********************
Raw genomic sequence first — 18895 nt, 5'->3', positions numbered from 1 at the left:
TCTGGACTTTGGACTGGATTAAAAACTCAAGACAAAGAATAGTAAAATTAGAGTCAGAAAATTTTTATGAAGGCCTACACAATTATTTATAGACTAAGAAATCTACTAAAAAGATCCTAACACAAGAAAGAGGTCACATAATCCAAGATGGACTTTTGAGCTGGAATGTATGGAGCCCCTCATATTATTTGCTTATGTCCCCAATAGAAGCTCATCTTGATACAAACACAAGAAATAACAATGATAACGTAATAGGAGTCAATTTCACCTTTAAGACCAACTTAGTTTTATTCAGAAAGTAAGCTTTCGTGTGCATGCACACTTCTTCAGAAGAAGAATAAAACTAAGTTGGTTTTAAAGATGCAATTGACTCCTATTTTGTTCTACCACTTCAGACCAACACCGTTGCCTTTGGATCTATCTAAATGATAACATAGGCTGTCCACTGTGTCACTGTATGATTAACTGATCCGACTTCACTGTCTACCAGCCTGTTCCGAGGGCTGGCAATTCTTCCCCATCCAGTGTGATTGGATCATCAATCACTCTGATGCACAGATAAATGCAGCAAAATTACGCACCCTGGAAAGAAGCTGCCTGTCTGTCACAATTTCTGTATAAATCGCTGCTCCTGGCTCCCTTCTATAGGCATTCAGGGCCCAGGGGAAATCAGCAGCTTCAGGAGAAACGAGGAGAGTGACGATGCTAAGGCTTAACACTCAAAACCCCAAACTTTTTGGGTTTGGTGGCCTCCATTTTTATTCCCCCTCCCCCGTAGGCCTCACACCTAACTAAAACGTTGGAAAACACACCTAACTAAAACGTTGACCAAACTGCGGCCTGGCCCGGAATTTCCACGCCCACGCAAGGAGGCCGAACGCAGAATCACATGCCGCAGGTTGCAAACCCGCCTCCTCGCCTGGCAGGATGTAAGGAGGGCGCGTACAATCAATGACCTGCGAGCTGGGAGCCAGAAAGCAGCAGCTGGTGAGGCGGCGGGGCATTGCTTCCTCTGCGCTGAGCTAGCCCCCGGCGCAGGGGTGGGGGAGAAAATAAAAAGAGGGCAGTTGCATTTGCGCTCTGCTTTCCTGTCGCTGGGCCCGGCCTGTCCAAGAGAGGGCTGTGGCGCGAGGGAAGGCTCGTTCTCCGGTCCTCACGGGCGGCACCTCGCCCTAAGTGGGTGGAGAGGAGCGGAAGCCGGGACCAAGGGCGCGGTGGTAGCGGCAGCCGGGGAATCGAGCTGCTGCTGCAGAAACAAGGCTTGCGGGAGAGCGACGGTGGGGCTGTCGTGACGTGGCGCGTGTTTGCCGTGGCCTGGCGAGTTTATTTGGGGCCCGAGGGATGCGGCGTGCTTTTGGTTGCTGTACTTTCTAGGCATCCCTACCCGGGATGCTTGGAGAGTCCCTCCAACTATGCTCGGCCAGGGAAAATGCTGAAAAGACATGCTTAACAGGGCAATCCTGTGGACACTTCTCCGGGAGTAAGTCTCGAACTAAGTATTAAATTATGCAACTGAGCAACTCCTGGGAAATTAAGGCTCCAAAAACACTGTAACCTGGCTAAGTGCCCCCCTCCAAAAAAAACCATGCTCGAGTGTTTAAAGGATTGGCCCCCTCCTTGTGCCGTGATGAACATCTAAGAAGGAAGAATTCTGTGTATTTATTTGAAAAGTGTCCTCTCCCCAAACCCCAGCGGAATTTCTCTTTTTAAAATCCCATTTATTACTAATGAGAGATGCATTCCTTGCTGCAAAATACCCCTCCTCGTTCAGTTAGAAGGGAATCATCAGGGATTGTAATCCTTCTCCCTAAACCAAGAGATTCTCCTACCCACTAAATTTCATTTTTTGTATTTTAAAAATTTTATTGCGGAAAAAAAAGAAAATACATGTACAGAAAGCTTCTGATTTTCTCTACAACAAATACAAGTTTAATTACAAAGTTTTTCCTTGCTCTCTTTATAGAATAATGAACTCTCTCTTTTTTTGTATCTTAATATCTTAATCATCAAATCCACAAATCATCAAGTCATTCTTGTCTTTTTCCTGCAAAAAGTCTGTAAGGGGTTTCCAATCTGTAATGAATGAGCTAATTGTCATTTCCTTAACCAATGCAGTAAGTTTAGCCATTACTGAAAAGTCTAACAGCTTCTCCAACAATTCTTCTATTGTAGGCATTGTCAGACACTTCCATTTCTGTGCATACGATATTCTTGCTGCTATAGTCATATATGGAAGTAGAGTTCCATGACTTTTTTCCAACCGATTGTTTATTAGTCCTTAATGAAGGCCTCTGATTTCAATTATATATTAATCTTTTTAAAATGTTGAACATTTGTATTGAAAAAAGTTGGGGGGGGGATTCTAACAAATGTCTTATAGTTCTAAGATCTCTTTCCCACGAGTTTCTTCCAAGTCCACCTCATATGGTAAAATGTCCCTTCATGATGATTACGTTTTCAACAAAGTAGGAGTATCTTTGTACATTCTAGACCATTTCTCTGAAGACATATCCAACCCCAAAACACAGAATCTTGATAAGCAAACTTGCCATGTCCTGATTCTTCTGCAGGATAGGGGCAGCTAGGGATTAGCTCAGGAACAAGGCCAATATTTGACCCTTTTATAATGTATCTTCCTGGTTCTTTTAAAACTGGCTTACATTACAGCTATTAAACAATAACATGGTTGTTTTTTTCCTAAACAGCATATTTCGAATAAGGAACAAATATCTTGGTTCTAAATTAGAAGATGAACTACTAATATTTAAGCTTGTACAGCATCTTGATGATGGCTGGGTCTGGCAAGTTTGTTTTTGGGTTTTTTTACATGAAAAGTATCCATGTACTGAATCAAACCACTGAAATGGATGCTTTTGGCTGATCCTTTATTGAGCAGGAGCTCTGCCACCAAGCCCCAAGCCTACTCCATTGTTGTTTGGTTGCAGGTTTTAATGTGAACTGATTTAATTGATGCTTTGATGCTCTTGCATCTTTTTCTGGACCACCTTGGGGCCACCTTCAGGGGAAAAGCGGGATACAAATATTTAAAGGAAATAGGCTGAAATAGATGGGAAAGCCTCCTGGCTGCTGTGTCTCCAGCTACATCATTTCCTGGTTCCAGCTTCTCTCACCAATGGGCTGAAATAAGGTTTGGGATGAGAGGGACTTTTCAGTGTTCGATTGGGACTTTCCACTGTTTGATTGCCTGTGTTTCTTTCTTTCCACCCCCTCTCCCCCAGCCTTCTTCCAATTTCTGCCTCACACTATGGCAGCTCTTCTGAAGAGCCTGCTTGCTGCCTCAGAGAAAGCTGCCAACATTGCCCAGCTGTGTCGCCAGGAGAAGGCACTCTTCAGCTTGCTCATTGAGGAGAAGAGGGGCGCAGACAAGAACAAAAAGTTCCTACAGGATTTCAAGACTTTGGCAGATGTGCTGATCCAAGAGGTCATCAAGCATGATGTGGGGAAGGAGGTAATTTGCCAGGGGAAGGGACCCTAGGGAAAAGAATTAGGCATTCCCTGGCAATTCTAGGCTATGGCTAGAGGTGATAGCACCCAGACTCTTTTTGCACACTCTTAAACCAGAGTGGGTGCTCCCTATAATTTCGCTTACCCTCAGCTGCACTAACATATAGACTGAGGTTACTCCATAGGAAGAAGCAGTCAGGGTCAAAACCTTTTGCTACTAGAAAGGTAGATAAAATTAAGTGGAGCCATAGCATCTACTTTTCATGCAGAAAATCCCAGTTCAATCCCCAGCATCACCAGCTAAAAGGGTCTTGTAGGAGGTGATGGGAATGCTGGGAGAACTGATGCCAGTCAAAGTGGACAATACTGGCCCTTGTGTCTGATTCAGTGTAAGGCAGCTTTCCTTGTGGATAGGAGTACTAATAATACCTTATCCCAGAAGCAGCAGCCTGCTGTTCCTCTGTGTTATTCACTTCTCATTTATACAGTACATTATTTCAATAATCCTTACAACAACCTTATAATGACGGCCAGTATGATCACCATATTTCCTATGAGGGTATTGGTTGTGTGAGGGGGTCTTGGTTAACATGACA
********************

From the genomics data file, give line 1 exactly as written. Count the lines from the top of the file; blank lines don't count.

Raw genomic sequence first — 18895 nt, 5'->3', positions numbered from 1 at the left: